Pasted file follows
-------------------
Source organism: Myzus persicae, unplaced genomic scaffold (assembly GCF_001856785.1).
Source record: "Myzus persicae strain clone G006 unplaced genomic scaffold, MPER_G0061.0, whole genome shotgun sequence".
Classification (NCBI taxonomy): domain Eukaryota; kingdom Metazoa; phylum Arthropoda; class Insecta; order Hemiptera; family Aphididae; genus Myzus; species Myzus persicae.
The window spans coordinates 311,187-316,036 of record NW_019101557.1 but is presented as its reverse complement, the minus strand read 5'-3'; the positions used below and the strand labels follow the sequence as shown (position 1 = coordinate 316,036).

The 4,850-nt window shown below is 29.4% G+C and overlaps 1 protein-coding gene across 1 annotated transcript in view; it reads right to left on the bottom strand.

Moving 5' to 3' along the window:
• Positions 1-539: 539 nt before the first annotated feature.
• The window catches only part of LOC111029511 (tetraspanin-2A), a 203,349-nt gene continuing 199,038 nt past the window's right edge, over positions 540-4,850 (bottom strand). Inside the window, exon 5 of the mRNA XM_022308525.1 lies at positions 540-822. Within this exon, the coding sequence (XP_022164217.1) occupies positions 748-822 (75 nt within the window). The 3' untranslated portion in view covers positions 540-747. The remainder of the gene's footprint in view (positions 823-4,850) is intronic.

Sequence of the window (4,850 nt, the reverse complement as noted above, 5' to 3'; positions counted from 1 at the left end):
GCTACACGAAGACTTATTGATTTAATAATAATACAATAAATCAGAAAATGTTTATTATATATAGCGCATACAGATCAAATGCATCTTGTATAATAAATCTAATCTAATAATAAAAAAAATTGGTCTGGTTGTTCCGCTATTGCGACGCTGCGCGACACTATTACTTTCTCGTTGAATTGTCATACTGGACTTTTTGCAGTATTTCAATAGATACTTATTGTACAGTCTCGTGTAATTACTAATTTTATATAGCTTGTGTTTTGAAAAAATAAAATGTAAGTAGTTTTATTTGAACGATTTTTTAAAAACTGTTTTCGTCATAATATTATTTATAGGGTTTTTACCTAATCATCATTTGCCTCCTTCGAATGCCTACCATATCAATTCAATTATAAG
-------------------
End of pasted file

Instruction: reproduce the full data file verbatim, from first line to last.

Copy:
Source organism: Myzus persicae, unplaced genomic scaffold (assembly GCF_001856785.1).
Source record: "Myzus persicae strain clone G006 unplaced genomic scaffold, MPER_G0061.0, whole genome shotgun sequence".
Classification (NCBI taxonomy): domain Eukaryota; kingdom Metazoa; phylum Arthropoda; class Insecta; order Hemiptera; family Aphididae; genus Myzus; species Myzus persicae.
The window spans coordinates 311,187-316,036 of record NW_019101557.1 but is presented as its reverse complement, the minus strand read 5'-3'; the positions used below and the strand labels follow the sequence as shown (position 1 = coordinate 316,036).

The 4,850-nt window shown below is 29.4% G+C and overlaps 1 protein-coding gene across 1 annotated transcript in view; it reads right to left on the bottom strand.

Moving 5' to 3' along the window:
• Positions 1-539: 539 nt before the first annotated feature.
• The window catches only part of LOC111029511 (tetraspanin-2A), a 203,349-nt gene continuing 199,038 nt past the window's right edge, over positions 540-4,850 (bottom strand). Inside the window, exon 5 of the mRNA XM_022308525.1 lies at positions 540-822. Within this exon, the coding sequence (XP_022164217.1) occupies positions 748-822 (75 nt within the window). The 3' untranslated portion in view covers positions 540-747. The remainder of the gene's footprint in view (positions 823-4,850) is intronic.

Sequence of the window (4,850 nt, the reverse complement as noted above, 5' to 3'; positions counted from 1 at the left end):
GCTACACGAAGACTTATTGATTTAATAATAATACAATAAATCAGAAAATGTTTATTATATATAGCGCATACAGATCAAATGCATCTTGTATAATAAATCTAATCTAATAATAAAAAAAATTGGTCTGGTTGTTCCGCTATTGCGACGCTGCGCGACACTATTACTTTCTCGTTGAATTGTCATACTGGACTTTTTGCAGTATTTCAATAGATACTTATTGTACAGTCTCGTGTAATTACTAATTTTATATAGCTTGTGTTTTGAAAAAATAAAATGTAAGTAGTTTTATTTGAACGATTTTTTAAAAACTGTTTTCGTCATAATATTATTTATAGGGTTTTTACCTAATCATCATTTGCCTCCTTCGAATGCCTACCATATCAATTCAATTATAAG